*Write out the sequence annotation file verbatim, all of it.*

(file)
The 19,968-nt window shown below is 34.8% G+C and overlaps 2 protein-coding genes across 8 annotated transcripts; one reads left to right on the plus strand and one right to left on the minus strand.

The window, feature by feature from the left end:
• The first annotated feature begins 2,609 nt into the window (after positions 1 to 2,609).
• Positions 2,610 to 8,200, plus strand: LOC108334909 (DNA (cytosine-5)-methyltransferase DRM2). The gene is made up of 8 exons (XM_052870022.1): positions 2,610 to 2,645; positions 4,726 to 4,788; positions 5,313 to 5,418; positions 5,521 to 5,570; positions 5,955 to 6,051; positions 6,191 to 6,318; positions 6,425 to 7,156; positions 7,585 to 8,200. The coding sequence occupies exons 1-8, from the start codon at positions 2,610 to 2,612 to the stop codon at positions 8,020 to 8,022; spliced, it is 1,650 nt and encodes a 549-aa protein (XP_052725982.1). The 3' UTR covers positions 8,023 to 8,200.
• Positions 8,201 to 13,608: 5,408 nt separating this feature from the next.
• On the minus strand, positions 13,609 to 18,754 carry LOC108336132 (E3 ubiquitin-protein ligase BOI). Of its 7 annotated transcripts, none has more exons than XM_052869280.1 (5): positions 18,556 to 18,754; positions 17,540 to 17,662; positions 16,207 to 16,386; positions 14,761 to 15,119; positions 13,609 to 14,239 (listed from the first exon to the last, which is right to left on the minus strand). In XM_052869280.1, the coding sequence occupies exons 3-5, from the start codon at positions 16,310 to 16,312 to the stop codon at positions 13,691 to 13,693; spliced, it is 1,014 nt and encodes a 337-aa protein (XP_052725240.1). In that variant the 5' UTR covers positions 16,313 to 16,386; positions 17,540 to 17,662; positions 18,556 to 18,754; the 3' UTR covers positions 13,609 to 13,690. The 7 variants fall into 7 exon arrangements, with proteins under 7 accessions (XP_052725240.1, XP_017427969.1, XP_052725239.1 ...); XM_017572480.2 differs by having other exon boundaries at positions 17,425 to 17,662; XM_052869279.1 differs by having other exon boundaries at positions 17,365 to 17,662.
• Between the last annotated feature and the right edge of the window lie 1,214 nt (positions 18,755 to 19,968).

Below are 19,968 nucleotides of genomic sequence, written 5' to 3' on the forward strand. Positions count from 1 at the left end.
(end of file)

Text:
The 19,968-nt window shown below is 34.8% G+C and overlaps 2 protein-coding genes across 8 annotated transcripts; one reads left to right on the plus strand and one right to left on the minus strand.

The window, feature by feature from the left end:
• The first annotated feature begins 2,609 nt into the window (after positions 1 to 2,609).
• Positions 2,610 to 8,200, plus strand: LOC108334909 (DNA (cytosine-5)-methyltransferase DRM2). The gene is made up of 8 exons (XM_052870022.1): positions 2,610 to 2,645; positions 4,726 to 4,788; positions 5,313 to 5,418; positions 5,521 to 5,570; positions 5,955 to 6,051; positions 6,191 to 6,318; positions 6,425 to 7,156; positions 7,585 to 8,200. The coding sequence occupies exons 1-8, from the start codon at positions 2,610 to 2,612 to the stop codon at positions 8,020 to 8,022; spliced, it is 1,650 nt and encodes a 549-aa protein (XP_052725982.1). The 3' UTR covers positions 8,023 to 8,200.
• Positions 8,201 to 13,608: 5,408 nt separating this feature from the next.
• On the minus strand, positions 13,609 to 18,754 carry LOC108336132 (E3 ubiquitin-protein ligase BOI). Of its 7 annotated transcripts, none has more exons than XM_052869280.1 (5): positions 18,556 to 18,754; positions 17,540 to 17,662; positions 16,207 to 16,386; positions 14,761 to 15,119; positions 13,609 to 14,239 (listed from the first exon to the last, which is right to left on the minus strand). In XM_052869280.1, the coding sequence occupies exons 3-5, from the start codon at positions 16,310 to 16,312 to the stop codon at positions 13,691 to 13,693; spliced, it is 1,014 nt and encodes a 337-aa protein (XP_052725240.1). In that variant the 5' UTR covers positions 16,313 to 16,386; positions 17,540 to 17,662; positions 18,556 to 18,754; the 3' UTR covers positions 13,609 to 13,690. The 7 variants fall into 7 exon arrangements, with proteins under 7 accessions (XP_052725240.1, XP_017427969.1, XP_052725239.1 ...); XM_017572480.2 differs by having other exon boundaries at positions 17,425 to 17,662; XM_052869279.1 differs by having other exon boundaries at positions 17,365 to 17,662.
• Between the last annotated feature and the right edge of the window lie 1,214 nt (positions 18,755 to 19,968).

Below are 19,968 nucleotides of genomic sequence, written 5' to 3' on the forward strand. Positions count from 1 at the left end.